Thursday, July 5, 2012

Baseball Game Simulation details

Earlier I wrote some early results from a baseball game simulator I wrote.  Here I'll describe exactly how the simulator works.

As an input the simulator takes a lineup of nine players, along with the following stats for each player: plate appearances, walks+IBB+hit by pitch, singles, doubles, triples, homers, strikeouts, ground into double play rate, stolen base opportunities, stolen bases, caught stealing, number of times reached on error, and extra bases taken percentage; all stats were taken from

The simulator then simulates an entire (offensive) game from that lineup.

Each time a batter steps to the plate, the following things are simulated:

1) The play that the batter creates is randomly chosen based on how frequently they hit into that type of play.  The options are single, double, triple, home run, walk, strikeout, ground into double play opportunity, other out.  Reached on error is treated as a single, and intentional walks and hit by pitches are treated as walks.

2) Baserunners (sometimes) try to advance.  Each baserunner other than the batter attempts to take an extra base with probability governed by their extra bases taken percentage, and if they try to advance they are thrown out with 3% probability.  Baserunners try to advance on all base hits and all outs other than strikeouts.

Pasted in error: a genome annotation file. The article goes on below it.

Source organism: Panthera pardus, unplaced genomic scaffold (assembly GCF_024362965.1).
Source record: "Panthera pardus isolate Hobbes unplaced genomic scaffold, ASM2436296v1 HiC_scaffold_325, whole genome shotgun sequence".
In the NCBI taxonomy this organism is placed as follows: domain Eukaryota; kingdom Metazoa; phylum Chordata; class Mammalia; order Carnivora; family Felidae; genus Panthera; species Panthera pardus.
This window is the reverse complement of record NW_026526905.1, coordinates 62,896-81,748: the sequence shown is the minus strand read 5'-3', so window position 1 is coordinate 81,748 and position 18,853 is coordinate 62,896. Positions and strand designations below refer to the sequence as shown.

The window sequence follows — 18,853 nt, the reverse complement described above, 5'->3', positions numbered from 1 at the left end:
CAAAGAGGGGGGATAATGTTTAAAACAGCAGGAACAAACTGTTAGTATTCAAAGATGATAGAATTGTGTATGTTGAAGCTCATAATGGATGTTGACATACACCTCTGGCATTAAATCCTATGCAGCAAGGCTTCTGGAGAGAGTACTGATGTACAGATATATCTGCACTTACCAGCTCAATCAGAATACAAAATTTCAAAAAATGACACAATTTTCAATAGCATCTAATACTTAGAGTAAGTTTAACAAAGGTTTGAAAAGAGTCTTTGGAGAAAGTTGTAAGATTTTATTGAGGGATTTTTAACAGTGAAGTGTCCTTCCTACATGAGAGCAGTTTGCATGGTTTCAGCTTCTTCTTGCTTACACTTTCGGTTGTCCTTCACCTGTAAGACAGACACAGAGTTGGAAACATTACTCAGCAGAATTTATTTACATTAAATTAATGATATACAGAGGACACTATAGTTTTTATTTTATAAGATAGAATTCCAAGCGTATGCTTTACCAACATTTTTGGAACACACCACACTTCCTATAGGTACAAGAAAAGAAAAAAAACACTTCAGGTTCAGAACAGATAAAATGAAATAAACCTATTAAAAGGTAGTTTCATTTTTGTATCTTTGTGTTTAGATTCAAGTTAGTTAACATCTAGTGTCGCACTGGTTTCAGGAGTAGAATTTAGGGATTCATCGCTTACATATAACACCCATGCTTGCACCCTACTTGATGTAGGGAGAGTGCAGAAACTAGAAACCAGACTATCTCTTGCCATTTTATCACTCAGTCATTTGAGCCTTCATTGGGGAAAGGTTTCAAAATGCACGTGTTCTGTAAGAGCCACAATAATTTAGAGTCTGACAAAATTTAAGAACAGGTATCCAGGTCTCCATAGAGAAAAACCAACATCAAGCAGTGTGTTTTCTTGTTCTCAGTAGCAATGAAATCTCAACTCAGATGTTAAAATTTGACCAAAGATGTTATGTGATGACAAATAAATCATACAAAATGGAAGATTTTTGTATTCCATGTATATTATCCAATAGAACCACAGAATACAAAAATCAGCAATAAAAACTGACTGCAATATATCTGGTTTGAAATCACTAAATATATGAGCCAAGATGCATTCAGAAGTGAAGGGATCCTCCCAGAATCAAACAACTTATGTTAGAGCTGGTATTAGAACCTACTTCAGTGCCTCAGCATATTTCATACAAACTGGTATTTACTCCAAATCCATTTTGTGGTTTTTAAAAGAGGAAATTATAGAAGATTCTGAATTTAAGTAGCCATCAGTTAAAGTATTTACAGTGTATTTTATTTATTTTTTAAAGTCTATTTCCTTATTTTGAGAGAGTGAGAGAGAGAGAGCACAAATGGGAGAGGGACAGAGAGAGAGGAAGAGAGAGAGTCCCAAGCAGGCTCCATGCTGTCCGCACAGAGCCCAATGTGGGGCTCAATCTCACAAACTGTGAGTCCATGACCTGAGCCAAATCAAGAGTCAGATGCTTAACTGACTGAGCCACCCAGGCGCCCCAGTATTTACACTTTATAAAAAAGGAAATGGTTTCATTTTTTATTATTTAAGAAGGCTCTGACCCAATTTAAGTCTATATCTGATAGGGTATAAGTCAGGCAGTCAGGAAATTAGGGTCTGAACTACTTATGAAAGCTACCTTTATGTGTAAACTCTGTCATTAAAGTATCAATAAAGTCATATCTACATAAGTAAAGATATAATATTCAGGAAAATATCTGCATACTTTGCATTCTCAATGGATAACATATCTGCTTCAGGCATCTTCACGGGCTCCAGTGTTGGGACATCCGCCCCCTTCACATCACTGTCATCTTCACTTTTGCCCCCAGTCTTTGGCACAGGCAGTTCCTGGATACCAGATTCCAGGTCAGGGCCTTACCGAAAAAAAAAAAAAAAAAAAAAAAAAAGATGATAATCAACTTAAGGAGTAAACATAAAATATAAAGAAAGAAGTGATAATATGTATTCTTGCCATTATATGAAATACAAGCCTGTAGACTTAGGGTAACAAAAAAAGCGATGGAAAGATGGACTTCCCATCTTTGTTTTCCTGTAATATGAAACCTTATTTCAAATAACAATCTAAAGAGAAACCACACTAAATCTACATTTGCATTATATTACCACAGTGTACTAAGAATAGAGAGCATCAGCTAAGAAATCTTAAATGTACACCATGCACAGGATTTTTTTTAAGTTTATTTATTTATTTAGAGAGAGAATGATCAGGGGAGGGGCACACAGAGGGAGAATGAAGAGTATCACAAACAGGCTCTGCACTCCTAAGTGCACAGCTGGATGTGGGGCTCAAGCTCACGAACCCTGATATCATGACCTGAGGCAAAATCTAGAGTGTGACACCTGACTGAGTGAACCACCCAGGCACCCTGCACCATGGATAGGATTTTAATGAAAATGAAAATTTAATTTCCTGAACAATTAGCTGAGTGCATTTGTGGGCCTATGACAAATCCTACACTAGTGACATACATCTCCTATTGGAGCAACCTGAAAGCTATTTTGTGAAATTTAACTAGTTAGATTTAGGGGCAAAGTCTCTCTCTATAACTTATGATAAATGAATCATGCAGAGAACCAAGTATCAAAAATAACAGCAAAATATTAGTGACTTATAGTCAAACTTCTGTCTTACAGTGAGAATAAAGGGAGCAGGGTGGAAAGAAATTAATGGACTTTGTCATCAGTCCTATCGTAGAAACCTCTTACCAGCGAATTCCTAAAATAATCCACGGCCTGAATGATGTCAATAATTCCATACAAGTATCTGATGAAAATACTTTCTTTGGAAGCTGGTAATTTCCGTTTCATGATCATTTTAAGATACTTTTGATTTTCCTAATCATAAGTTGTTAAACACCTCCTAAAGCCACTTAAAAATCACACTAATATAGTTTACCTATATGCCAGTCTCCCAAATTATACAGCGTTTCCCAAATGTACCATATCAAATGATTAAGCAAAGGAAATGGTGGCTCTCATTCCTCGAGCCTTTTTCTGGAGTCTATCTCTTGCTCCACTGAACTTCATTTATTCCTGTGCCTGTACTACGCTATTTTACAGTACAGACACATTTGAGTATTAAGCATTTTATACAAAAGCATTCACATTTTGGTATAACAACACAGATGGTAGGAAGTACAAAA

3) If it was a ground into double play opportunity, then if there was a runner on first a double play is executed.  Otherwise it's just a normal groundout.

4) After each plate appearance, if there are runners on base with the next base empty they attempt to steal with probability (sb+cs)/sbo, and are thrown out with the appropriate frequency.  Runners do not try to steal third with zero or two outs, and they do not try to steal home.

Using this method an inning is simulated, and the runs scored, along with the next batter up, are returned; the simulator then clears all bases and outs, and starts simulating the next inning.

Thoughts on how to improve it?  Right now the frequent bunting of pitchers is only implicitly counter for in their high number of outs but low number of strikeouts and ground into double plays, which will advance runners a good deal (but not as much as they should).


  1. I suppose this would be slightly difficult to implement due to the extra data you would have to incorporate (as well as a lower sample size), but do you think there's any merit to tweaking probabilities based on the situation of the game (# outs, RISP, etc.)?

  2. I've thought about that a bit. An argument against is that in baseball, as opposed to e.g. football, players don't have that much control over how they act; it's hard for someone to choose to hit for average or power that much, and even harder to hit "better" when it's more important. On the other hand, it would be interesting to actually see the extent to which that's true empirically.

    In the end I think it's lower down on my list than running simulations on more teams to get more robust data, and on trying to come up with an empirical equivalent of WAR based on something like the number of runs scored by a lineup composed of 9 of a player.